One of the largest benefits made possible by the Experience API (xAPI) is the ability to track interactions that involve multiple users. Prior to the introduction of xAPI, the user-centric SCORM model could only log data against the user who had launched the course. This meant that the SCORM data model didn’t expand far beyond completion status, score, and tracking of interactions within the launched module.
The decentralised nature of the xAPI provides much more flexibility in the types of interactions an activity provider may want to track, even extending so far as being able to cover interactions between an arbitrary number of users or groups of users. One innovation in the xAPI specification best suited for this task is the SubStatement and it’s one that appears to be very under-utilised within the community thus far.
Fred rated himself a score of 7 in Communication Skills– A Typical xAPI Statement
The above statement represents a user named Fred completing a self-assessment in a given competency. The flexibility of the Experience API means this kind of statement is easily expanded to introduce a second user.
Susie rated Fred a score of 9 in Communication Skills– An xAPI SubStatement
We’re now able to turn a simple self-assessment into a 180 assessment by tracking Susie rating Fred in the same competency. This is then just as easily expanded into a 360 assessment by providing the same assessment to Fred’s peers and tracking each of them as the assessors.
SubStatements are so powerful because after a series of these are collected, the richness of the data opens up some interesting reporting possibilities. There’s the immediate and obvious report of comparing the learner’s self-assessment with their manager and highlighting areas of difference – a decades-old business practice of determining areas for professional development.
However, when we track this on a larger scale with many users, we’re also suddenly able to perform some exploratory data analysis to determine interesting insights such as which managers score higher or lower than others.
Let’s add an extra spin on this concept of tracking an interaction between multiple users. Thus far, we’ve highlighted how it’s possible to track a user completing a learning activity in respect to another learner, but the xAPI is abstract enough that we can track interactions that occur outside the learning activity as well.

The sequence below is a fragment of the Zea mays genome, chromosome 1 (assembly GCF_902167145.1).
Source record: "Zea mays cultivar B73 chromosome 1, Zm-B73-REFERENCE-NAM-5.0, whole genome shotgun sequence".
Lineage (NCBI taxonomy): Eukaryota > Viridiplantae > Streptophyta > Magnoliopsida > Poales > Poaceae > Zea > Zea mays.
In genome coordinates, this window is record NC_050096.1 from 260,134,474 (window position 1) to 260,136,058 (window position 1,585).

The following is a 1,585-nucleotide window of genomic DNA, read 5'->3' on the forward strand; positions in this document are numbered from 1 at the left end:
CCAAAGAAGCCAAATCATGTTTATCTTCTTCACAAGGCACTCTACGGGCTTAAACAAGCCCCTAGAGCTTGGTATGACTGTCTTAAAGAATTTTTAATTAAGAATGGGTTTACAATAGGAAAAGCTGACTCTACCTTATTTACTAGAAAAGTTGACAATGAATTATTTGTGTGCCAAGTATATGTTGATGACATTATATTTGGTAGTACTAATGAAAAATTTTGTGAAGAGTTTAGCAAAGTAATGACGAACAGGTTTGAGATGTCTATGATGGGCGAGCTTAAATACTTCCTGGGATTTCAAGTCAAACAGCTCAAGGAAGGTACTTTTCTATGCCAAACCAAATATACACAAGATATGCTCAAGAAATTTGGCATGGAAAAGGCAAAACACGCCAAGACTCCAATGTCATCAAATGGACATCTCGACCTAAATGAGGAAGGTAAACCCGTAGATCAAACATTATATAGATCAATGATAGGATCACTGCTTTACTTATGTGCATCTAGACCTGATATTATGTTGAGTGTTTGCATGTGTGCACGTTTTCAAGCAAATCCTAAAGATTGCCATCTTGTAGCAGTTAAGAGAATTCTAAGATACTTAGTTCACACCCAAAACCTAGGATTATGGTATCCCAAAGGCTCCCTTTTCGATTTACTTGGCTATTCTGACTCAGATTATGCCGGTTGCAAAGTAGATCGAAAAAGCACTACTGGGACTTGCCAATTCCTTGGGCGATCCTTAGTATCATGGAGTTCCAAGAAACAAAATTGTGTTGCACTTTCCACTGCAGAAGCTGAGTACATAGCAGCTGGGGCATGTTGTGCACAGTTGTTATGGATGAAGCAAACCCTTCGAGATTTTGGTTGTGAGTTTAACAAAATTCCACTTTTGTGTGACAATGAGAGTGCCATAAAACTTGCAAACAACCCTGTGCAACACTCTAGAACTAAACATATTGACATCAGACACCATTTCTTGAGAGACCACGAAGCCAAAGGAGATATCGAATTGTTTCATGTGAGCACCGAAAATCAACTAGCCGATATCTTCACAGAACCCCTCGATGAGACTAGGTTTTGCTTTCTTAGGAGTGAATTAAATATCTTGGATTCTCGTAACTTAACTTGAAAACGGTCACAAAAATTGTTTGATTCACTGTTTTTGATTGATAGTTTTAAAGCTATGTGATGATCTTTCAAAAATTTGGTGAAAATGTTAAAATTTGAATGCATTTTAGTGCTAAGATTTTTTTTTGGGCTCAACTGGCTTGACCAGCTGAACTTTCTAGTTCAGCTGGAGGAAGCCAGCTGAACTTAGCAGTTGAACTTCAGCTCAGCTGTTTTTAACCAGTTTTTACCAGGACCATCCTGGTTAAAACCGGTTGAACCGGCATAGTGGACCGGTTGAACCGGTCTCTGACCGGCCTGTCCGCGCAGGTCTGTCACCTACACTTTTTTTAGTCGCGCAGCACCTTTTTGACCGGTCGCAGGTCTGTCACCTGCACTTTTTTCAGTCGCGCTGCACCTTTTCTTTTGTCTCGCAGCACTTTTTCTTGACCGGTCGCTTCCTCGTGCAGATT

A common example statement for the Experience API takes the following form:
Justin was registered into Snowboarding Essentials on May 22nd
As a bare-bones example, this kind of tracking statement works just fine, but we believe it can be enhanced considerably by turning it into a SubStatement. Looking at this example, we might wonder the following:
- Who registered Justin into Snowboarding Essentials. Did he register himself?
- When is Justin planning to undertake Snowboarding Essentials?
- Why was Justin registered into Snowboarding Essentials?
To use the Experience API to its full potential, as much entropy as possible should be built into the statement. By using the flexibility of SubStatements, we can pack some extra information into the data:
Stephen registered Justin into Snowboarding Essentials for June 1st on May 22nd.
This kind of statement now opens up a diverse range of additional reporting possibilities:
- From an audit perspective, we can determine which users are registering others and when that registration took place (did Stephen give Justin enough notice to attend the training?).
- We’re able to forecast upcoming training and the number of users who will be undertaking that training for resourcing purposes.
- By including Stephen’s user profile information, we can determine how many registrations are being assigned by managers, specific job roles, etc.
- We can start to correlate with additional tracking data to draw causal and behavioural links, i.e. did Stephen just complete Snowboarding Essentials himself and then register Justin as a result?
By utilising some of the more sophisticated aspects of the xAPI specification, it allows us to draw insights that otherwise wouldn’t have been possible.
This was a very brief introduction into SubStatements, in a follow-up article we will undertake a technical deep-dive into how to write these SubStatements and what pitfalls to avoid.